Results 1  10
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18
TimeSpace Tradeoffs for Branching Programs
, 1999
"... We obtain the first nontrivial timespace tradeoff lower bound for functions f : {0, 1}^n → {0, 1} on general branching programs by exhibiting a Boolean function f that requires exponential size to be computed by any branching program of length (1 + ε)n, for some constant ε > 0 ..."
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Cited by 44 (2 self)
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We obtain the first nontrivial timespace tradeoff lower bound for functions f : {0, 1}^n → {0, 1} on general branching programs by exhibiting a Boolean function f that requires exponential size to be computed by any branching program of length (1 + ε)n, for some constant ε > 0. We also give the first separation result between the syntactic and semantic readk models [BRS93] for k > 1 by showing that polynomialsize semantic readtwice branching programs can compute functions that require exponential size on any syntactic readk branching program. We also show...
SuperLinear TimeSpace Tradeoff Lower Bounds for Randomized Computation
, 2000
"... We prove the first timespace lower bound tradeoffs for randomized computation of decision problems. The bounds hold even in the case that the computation is allowed to have arbitrary probability of error on a small fraction of inputs. Our techniques are an extension of those used by Ajtai [Ajt99a, ..."
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Cited by 33 (0 self)
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We prove the first timespace lower bound tradeoffs for randomized computation of decision problems. The bounds hold even in the case that the computation is allowed to have arbitrary probability of error on a small fraction of inputs. Our techniques are an extension of those used by Ajtai [Ajt99a, Ajt99b] in his timespace tradeoffs for deterministic RAM algorithms computing element distinctness and for Boolean branching programs computing a natural quadratic form. Ajtai's bounds were of the following form...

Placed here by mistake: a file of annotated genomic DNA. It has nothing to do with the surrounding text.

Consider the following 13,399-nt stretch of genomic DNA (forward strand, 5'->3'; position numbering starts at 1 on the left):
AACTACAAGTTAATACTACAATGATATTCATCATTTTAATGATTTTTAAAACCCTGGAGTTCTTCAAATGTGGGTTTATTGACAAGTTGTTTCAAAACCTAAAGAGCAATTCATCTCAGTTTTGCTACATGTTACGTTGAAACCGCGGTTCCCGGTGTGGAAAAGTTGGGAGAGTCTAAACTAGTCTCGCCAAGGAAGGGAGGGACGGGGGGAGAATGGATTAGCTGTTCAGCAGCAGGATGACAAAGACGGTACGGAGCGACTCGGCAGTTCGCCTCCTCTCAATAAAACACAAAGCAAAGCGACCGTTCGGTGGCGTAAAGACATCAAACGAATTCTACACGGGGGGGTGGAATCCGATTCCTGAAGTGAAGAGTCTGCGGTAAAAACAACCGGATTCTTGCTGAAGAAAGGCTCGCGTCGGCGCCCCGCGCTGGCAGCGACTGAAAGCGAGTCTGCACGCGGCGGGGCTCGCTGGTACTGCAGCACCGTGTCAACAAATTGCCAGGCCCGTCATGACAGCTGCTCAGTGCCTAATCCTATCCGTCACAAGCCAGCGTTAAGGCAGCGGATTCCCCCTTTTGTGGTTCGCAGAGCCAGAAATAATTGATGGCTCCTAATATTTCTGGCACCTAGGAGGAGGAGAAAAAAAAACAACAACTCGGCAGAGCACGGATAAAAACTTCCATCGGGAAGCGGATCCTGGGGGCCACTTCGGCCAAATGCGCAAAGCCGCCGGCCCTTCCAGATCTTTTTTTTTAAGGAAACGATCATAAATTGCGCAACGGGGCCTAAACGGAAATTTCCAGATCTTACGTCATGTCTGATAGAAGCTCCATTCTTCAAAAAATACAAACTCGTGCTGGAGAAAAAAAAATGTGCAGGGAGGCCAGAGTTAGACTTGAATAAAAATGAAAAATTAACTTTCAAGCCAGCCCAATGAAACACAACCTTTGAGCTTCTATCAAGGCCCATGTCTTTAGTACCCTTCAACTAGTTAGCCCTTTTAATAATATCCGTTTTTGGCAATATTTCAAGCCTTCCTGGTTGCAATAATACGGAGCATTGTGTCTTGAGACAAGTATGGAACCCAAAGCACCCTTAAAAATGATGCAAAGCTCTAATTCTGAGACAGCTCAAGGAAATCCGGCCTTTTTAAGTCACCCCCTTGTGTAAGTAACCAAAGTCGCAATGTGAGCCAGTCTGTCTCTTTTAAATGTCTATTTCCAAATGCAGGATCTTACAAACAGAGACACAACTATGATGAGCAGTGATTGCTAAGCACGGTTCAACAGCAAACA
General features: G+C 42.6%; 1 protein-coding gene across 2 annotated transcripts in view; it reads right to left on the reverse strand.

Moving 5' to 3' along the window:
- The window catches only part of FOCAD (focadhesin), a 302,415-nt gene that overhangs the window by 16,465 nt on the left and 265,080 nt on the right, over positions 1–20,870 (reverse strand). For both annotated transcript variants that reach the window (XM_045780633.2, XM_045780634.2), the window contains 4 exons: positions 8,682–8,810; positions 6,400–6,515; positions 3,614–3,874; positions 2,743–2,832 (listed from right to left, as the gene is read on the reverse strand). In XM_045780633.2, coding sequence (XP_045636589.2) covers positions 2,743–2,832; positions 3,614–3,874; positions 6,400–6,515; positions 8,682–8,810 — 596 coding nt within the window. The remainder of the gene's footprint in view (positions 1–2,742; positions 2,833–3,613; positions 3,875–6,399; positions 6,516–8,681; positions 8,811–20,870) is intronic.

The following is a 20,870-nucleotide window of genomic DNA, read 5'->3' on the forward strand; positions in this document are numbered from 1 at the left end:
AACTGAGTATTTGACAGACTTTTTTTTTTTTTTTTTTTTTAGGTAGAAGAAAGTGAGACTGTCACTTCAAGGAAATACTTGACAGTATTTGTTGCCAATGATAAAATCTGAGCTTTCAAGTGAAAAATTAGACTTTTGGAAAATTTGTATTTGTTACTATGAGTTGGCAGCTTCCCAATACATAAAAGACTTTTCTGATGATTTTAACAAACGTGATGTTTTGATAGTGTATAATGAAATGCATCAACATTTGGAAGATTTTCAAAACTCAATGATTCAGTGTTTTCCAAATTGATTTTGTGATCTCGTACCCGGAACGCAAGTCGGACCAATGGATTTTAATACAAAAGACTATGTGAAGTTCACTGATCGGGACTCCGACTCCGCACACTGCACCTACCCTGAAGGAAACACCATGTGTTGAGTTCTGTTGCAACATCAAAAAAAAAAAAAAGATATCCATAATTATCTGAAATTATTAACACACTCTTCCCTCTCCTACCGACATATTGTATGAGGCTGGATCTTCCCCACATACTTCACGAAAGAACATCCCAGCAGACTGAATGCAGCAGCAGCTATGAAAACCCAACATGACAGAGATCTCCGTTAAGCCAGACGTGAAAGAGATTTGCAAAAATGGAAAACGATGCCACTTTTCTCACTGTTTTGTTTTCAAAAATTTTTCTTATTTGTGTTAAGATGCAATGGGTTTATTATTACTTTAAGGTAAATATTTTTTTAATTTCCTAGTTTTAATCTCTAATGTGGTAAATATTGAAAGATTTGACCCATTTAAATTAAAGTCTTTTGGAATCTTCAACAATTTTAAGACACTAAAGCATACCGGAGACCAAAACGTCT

TimeSpace Tradeoff Lower Bounds for Randomized Computation of Decision Problems
 In Proc. of 41st FOCS
, 2000
"... We prove the first timespace lower bound tradeoffs for randomized computation of decision problems. ..."
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Cited by 28 (2 self)
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We prove the first timespace lower bound tradeoffs for randomized computation of decision problems.
On the Complexity of SAT
, 1999
"... We show that nondeterministic time NT IME(n) is not contained in deterministic time n # 2# and polylogarithmic space, for any # > 0. This implies that (infinitely often) satisfiability cannot be solved in time O(n # 2# ) and polylogarithmic space. A similar result is presented for uniform circui ..."
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Cited by 25 (1 self)
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We show that nondeterministic time NT IME(n) is not contained in deterministic time n # 2# and polylogarithmic space, for any # > 0. This implies that (infinitely often) satisfiability cannot be solved in time O(n # 2# ) and polylogarithmic space. A similar result is presented for uniform circuits.
XFA: Faster signature matching with extended automata
 In IEEE Symposium on Security and Privacy
, 2008
"... Automatabased representations and related algorithms have been applied to address several problems in information security, and often the automata had to be augmented with additional information. For example, extended finitestate automata (EFSA) augment finitestate automata (FSA) with variables to ..."
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Cited by 24 (7 self)